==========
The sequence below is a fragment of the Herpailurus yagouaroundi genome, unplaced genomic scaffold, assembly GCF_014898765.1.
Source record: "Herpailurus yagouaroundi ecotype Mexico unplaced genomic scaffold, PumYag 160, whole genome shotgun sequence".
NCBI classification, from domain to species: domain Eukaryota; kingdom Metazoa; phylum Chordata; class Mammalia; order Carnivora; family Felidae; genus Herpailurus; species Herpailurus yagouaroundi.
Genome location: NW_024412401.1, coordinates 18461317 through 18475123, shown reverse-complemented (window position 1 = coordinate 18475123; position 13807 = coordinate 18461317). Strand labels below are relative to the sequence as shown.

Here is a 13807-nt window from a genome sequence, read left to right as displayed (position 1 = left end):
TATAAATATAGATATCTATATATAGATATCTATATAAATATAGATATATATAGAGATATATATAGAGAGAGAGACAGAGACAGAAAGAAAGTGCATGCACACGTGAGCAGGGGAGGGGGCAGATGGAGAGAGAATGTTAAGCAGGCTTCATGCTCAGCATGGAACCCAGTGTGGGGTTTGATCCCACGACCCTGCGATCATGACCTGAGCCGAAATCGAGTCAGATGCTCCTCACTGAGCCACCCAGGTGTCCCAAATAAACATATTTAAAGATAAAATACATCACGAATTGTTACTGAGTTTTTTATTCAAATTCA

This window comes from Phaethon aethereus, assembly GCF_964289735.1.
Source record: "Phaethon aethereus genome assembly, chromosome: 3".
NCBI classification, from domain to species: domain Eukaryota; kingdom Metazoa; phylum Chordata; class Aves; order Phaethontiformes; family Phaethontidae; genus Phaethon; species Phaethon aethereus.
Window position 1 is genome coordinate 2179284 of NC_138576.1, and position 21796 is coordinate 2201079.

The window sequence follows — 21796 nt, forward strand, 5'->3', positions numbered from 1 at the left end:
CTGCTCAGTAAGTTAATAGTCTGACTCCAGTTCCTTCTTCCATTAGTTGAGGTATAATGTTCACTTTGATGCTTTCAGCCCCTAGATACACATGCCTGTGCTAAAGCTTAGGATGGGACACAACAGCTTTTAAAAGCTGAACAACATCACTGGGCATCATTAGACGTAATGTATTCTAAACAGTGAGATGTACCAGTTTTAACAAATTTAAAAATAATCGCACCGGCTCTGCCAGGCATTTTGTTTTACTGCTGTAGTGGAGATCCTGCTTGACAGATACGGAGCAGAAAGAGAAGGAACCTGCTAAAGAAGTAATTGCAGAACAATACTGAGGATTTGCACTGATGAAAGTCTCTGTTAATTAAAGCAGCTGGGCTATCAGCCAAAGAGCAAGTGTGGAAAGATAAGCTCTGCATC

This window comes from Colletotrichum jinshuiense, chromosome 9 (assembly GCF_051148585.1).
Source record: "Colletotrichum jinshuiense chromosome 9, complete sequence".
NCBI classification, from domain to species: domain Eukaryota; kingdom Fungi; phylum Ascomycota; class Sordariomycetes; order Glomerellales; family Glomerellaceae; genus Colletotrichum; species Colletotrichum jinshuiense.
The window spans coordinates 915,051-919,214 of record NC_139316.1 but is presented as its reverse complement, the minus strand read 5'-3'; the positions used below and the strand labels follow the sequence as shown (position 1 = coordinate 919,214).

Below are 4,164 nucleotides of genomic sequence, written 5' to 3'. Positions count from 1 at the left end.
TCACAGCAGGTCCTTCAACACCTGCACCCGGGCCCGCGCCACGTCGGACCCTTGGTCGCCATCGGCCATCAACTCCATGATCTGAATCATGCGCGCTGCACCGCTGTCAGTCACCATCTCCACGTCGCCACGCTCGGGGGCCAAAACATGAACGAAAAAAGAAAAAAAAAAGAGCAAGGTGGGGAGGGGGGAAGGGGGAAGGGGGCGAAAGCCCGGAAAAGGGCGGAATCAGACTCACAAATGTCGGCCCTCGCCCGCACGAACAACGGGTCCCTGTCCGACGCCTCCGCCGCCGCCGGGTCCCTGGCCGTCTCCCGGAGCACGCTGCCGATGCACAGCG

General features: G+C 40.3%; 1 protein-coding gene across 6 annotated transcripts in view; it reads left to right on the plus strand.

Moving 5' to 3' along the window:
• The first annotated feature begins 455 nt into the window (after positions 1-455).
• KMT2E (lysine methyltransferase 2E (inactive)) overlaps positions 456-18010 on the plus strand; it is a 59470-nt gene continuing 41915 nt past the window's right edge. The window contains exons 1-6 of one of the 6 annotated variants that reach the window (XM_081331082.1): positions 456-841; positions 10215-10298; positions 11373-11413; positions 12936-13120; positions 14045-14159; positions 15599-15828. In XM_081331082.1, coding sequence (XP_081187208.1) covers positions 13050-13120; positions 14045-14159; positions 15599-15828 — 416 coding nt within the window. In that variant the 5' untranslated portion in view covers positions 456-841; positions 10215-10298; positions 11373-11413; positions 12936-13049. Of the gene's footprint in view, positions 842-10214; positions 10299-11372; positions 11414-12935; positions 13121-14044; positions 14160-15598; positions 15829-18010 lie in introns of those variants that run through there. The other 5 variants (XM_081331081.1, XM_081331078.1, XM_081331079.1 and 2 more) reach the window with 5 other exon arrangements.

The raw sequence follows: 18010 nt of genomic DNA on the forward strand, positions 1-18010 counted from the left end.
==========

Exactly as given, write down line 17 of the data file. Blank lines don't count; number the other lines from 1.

Below are 4,164 nucleotides of genomic sequence, written 5' to 3'. Positions count from 1 at the left end.